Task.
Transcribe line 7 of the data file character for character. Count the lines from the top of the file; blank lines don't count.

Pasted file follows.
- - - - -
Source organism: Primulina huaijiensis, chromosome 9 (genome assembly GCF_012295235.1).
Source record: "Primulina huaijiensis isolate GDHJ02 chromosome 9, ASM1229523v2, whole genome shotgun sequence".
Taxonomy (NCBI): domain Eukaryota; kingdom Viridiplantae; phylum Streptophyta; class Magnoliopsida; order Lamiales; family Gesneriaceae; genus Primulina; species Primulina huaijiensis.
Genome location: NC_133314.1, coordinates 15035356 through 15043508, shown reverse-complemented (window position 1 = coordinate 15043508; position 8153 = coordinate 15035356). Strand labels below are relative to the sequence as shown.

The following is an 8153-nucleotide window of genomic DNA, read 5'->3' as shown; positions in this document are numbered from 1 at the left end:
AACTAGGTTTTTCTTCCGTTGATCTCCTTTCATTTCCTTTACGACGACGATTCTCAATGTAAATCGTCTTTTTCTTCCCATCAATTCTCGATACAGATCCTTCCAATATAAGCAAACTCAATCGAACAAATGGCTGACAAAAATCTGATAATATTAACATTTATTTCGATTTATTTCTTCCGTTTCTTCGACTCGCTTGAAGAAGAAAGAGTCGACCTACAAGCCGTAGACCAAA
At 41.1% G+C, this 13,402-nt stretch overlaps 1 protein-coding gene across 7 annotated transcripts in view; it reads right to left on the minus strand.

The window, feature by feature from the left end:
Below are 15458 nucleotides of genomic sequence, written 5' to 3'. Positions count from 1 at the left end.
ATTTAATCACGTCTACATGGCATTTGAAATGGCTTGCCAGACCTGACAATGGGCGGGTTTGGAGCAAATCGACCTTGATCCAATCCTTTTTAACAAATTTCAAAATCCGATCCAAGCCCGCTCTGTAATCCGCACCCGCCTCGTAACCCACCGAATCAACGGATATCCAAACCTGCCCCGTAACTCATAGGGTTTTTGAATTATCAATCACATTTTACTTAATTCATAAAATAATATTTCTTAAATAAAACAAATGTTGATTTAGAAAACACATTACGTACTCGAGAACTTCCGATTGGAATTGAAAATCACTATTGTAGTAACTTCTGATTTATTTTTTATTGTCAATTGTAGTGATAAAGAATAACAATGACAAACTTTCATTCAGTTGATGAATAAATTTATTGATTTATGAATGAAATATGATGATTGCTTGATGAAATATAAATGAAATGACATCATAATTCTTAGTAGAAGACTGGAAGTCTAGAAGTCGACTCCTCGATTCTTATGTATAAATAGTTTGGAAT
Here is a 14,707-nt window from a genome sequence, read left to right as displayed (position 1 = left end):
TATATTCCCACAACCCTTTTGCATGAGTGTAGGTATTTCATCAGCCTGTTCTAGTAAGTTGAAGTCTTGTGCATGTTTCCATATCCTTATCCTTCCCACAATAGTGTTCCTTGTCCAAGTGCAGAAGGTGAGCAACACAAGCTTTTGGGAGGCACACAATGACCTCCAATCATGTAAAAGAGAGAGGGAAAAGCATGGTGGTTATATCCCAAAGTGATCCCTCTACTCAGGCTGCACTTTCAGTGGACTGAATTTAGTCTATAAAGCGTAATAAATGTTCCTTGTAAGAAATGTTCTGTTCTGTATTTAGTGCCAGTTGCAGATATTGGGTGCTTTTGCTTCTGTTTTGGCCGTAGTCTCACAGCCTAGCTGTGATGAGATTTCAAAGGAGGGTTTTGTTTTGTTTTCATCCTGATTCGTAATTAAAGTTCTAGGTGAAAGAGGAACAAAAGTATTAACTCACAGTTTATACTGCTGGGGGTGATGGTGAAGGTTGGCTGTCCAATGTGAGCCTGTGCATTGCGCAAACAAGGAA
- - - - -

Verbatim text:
At 41.1% G+C, this 13,402-nt stretch overlaps 1 protein-coding gene across 7 annotated transcripts in view; it reads right to left on the minus strand.